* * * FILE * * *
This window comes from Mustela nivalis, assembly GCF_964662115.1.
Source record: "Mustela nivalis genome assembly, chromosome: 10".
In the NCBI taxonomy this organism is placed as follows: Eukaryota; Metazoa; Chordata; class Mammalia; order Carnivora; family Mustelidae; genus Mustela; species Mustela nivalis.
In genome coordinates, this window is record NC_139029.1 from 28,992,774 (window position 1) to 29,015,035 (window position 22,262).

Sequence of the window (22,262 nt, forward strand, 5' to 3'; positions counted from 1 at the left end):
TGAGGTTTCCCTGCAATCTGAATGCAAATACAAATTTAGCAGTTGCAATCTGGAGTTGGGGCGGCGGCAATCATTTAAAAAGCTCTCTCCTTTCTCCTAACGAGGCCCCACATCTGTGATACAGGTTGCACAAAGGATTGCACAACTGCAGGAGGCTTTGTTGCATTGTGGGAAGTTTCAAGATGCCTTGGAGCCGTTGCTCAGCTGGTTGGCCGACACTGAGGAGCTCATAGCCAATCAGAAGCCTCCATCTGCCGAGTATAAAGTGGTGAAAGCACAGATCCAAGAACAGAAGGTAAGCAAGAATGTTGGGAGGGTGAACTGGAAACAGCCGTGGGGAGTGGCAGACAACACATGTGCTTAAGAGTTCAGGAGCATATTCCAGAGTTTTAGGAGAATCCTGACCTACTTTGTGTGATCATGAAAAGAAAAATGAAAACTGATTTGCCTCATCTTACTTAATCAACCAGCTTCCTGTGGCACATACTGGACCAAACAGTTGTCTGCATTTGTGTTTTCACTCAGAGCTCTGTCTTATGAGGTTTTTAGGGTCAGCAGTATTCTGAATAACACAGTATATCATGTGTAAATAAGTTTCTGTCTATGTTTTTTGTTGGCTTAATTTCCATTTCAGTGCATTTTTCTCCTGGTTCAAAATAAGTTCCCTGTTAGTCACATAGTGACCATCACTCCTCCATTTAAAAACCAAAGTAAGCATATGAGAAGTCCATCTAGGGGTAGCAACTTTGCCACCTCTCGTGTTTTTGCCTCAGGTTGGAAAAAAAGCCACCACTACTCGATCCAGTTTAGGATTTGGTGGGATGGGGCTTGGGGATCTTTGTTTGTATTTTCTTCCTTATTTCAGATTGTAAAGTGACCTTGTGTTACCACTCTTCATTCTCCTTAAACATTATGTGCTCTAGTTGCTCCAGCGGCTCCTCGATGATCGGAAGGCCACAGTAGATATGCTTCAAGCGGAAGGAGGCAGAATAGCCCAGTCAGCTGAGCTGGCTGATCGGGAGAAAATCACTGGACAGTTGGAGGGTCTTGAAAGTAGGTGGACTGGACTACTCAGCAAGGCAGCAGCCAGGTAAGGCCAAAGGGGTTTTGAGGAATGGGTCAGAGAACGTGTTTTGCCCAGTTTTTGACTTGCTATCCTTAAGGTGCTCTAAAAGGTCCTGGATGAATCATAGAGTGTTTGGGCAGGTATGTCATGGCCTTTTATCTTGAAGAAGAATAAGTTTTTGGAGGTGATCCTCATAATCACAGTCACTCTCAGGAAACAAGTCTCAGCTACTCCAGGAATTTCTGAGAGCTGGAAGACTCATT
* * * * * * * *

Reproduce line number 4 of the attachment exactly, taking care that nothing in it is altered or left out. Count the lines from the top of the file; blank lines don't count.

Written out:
In genome coordinates, this window is record NC_139029.1 from 28,992,774 (window position 1) to 29,015,035 (window position 22,262).